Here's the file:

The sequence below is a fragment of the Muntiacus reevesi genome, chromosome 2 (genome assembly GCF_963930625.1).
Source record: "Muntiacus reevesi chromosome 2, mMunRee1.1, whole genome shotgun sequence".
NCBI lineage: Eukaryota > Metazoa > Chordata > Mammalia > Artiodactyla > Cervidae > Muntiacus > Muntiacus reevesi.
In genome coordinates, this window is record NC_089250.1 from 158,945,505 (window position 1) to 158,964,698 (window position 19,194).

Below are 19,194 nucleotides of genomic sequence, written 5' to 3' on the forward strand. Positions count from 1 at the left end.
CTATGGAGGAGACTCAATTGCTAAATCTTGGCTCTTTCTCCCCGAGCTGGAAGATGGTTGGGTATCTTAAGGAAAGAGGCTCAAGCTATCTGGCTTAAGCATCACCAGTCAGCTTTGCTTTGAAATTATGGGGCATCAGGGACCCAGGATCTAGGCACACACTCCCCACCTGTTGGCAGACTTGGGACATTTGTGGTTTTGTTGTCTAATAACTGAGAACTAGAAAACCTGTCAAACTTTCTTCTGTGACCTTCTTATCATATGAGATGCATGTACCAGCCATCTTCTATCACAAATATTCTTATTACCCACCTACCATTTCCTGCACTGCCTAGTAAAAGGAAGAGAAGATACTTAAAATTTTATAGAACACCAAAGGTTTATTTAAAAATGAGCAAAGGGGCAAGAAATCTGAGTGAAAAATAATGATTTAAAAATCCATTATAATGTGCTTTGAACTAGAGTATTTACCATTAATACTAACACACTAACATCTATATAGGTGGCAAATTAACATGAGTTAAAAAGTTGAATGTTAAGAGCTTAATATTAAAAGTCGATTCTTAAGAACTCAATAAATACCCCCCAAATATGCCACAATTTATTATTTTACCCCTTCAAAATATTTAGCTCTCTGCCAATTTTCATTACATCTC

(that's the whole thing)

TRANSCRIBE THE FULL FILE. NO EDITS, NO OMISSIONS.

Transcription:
The sequence below is a fragment of the Muntiacus reevesi genome, chromosome 2 (genome assembly GCF_963930625.1).
Source record: "Muntiacus reevesi chromosome 2, mMunRee1.1, whole genome shotgun sequence".
NCBI lineage: Eukaryota > Metazoa > Chordata > Mammalia > Artiodactyla > Cervidae > Muntiacus > Muntiacus reevesi.
In genome coordinates, this window is record NC_089250.1 from 158,945,505 (window position 1) to 158,964,698 (window position 19,194).

Below are 19,194 nucleotides of genomic sequence, written 5' to 3' on the forward strand. Positions count from 1 at the left end.
CTATGGAGGAGACTCAATTGCTAAATCTTGGCTCTTTCTCCCCGAGCTGGAAGATGGTTGGGTATCTTAAGGAAAGAGGCTCAAGCTATCTGGCTTAAGCATCACCAGTCAGCTTTGCTTTGAAATTATGGGGCATCAGGGACCCAGGATCTAGGCACACACTCCCCACCTGTTGGCAGACTTGGGACATTTGTGGTTTTGTTGTCTAATAACTGAGAACTAGAAAACCTGTCAAACTTTCTTCTGTGACCTTCTTATCATATGAGATGCATGTACCAGCCATCTTCTATCACAAATATTCTTATTACCCACCTACCATTTCCTGCACTGCCTAGTAAAAGGAAGAGAAGATACTTAAAATTTTATAGAACACCAAAGGTTTATTTAAAAATGAGCAAAGGGGCAAGAAATCTGAGTGAAAAATAATGATTTAAAAATCCATTATAATGTGCTTTGAACTAGAGTATTTACCATTAATACTAACACACTAACATCTATATAGGTGGCAAATTAACATGAGTTAAAAAGTTGAATGTTAAGAGCTTAATATTAAAAGTCGATTCTTAAGAACTCAATAAATACCCCCCAAATATGCCACAATTTATTATTTTACCCCTTCAAAATATTTAGCTCTCTGCCAATTTTCATTACATCTC